I have time for a multiple shot of the scene (with the XCD 90 lens, as all other photographs on this page) that will be assembled into a pano back at the camp. Then all goes uniform grey.


The run back is less enthusiastic. Antelope Galen morphs back into Ice Age Sid and Sid wants to chimp. But time is still of the petrol (lousy French joke) and I only have time for a few more grabs as the weather closes in.


Back at the car, I drive down and discover the outside view of my slouch debacle as the last hints of hill tops are swallowed whole by the grey blanket.

Looking at the photographs now reminds me of something Alex Soth said in a Photo London interview: there’s a sense of treasure hunting in any photographic project. You rarely find what you were looking for but unearth other stuff along the way. Often, more interesting stuff.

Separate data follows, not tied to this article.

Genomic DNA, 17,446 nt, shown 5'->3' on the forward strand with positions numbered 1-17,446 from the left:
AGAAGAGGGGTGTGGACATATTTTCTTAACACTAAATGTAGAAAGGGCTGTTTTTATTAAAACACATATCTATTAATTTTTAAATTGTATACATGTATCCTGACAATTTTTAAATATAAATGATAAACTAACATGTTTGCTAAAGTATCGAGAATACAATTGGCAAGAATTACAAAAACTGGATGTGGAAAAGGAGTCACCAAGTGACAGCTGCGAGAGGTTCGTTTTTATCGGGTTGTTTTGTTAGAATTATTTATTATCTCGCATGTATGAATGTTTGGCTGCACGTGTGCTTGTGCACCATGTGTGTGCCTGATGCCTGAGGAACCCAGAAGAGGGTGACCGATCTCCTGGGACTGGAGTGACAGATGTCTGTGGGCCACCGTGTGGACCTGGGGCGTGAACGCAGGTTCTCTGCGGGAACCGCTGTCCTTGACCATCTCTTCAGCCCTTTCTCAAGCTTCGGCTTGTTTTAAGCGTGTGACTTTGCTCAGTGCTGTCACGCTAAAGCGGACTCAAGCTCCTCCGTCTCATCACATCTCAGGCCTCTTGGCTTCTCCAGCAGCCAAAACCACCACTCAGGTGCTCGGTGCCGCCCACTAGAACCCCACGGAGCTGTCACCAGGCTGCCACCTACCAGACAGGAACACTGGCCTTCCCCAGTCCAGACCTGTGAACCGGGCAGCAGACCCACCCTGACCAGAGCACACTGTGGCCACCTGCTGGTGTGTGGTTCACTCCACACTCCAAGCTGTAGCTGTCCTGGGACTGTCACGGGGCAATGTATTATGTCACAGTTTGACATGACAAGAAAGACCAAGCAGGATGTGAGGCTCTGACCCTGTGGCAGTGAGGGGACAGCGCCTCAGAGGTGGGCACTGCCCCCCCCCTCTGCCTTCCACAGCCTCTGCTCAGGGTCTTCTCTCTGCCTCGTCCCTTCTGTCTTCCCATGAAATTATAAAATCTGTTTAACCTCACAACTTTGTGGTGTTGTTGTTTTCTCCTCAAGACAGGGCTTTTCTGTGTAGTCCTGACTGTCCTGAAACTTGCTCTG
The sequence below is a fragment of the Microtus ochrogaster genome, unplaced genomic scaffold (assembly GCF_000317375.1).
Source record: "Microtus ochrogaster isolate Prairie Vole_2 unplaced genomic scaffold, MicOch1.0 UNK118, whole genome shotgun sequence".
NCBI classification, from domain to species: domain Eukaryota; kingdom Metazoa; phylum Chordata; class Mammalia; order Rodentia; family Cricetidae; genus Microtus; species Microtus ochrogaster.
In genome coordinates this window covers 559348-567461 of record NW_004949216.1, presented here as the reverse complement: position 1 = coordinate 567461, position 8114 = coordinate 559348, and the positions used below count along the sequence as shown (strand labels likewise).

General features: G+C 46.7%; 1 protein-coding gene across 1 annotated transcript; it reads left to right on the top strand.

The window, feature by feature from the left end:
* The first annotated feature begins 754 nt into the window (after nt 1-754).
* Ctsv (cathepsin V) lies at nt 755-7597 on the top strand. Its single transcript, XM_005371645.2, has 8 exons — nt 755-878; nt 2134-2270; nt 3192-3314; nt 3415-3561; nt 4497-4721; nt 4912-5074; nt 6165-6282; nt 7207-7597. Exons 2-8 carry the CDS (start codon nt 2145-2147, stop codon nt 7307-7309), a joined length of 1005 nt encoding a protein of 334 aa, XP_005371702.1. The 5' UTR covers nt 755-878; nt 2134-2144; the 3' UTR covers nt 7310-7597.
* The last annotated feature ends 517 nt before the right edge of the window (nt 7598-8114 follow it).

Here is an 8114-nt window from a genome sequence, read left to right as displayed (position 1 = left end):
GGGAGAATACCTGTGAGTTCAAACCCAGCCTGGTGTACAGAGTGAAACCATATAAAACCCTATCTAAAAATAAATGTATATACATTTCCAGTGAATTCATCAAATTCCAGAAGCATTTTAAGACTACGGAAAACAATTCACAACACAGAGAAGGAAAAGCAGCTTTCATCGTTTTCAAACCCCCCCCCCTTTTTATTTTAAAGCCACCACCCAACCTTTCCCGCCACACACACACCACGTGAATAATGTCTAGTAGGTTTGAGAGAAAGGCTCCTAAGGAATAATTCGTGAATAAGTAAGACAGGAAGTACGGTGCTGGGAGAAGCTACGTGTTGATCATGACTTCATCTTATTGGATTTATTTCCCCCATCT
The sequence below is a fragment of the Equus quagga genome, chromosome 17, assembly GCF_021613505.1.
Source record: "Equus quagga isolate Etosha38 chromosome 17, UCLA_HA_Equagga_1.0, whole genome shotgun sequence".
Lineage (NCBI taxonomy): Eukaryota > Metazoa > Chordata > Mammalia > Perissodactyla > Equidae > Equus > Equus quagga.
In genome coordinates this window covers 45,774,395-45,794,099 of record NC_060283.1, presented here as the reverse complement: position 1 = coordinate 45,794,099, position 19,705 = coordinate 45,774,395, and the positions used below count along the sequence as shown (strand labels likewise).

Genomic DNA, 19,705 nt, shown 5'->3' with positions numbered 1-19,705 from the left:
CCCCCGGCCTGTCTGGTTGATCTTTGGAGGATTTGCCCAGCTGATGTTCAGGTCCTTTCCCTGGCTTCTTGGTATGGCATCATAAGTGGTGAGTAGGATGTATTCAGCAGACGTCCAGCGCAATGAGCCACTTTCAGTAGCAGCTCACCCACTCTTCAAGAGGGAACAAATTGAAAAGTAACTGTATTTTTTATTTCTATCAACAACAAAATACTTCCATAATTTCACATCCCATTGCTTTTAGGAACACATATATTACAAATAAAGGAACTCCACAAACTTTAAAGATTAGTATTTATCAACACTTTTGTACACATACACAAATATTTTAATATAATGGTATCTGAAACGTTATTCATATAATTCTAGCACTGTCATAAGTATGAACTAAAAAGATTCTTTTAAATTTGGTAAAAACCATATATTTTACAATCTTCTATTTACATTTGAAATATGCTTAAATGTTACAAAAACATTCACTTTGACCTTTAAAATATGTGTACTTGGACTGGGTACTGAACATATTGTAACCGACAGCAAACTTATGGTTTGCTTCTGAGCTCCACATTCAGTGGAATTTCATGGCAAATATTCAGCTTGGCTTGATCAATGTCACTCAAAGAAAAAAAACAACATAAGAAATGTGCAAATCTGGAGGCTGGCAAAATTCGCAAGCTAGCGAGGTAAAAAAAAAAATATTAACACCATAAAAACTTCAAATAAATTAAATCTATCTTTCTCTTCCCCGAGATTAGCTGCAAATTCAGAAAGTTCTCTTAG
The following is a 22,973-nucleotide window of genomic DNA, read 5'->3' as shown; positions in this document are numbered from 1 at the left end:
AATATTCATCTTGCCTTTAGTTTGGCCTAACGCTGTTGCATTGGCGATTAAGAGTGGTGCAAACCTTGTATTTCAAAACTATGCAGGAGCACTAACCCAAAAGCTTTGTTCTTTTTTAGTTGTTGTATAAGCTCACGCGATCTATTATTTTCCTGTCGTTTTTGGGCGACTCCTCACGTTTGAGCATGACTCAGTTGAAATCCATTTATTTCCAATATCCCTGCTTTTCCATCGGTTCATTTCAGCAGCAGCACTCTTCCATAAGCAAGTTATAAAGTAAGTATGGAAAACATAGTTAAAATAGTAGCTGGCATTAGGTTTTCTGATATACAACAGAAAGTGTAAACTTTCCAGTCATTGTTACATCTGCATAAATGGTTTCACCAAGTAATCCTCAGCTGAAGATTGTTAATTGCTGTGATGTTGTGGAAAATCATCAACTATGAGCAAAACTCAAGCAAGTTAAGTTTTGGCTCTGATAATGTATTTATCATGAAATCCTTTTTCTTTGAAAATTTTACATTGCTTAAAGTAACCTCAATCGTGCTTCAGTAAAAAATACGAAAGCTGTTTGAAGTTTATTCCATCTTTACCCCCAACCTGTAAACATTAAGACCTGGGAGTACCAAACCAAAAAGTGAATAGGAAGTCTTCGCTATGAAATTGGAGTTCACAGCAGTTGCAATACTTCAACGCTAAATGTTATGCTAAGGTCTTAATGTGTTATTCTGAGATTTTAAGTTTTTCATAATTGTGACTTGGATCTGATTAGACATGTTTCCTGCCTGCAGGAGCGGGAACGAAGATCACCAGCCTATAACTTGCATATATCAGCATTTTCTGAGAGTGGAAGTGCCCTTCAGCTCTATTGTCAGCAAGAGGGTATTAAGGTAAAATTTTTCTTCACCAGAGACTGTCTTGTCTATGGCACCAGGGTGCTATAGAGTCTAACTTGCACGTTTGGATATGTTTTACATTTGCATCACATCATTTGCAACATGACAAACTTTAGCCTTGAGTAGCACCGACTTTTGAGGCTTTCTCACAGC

In my case, that more interesting stuff is the fog itself. It should have been my project all along, not that preconceived postcard. But then, what would have made me run to all these places and watch its progress from distant promise to swirly decor to uniform light source?


Back home, processing those X1D files makes me realise how much my PP has relaxed since the first worrying days the camera arrived. Gone are the harshness and flatness. I can push contrast, I can hold back contrast and still the look feels natural and organic. With this camera, just dump presets. Work dodging and burning, old style. The files do the rest.

Today, work starts at 11, oh well πŸ˜‰ Those pics please me, and all thanks someone who cares enough πŸ™‚ Sometimes, life is good, ain’t it?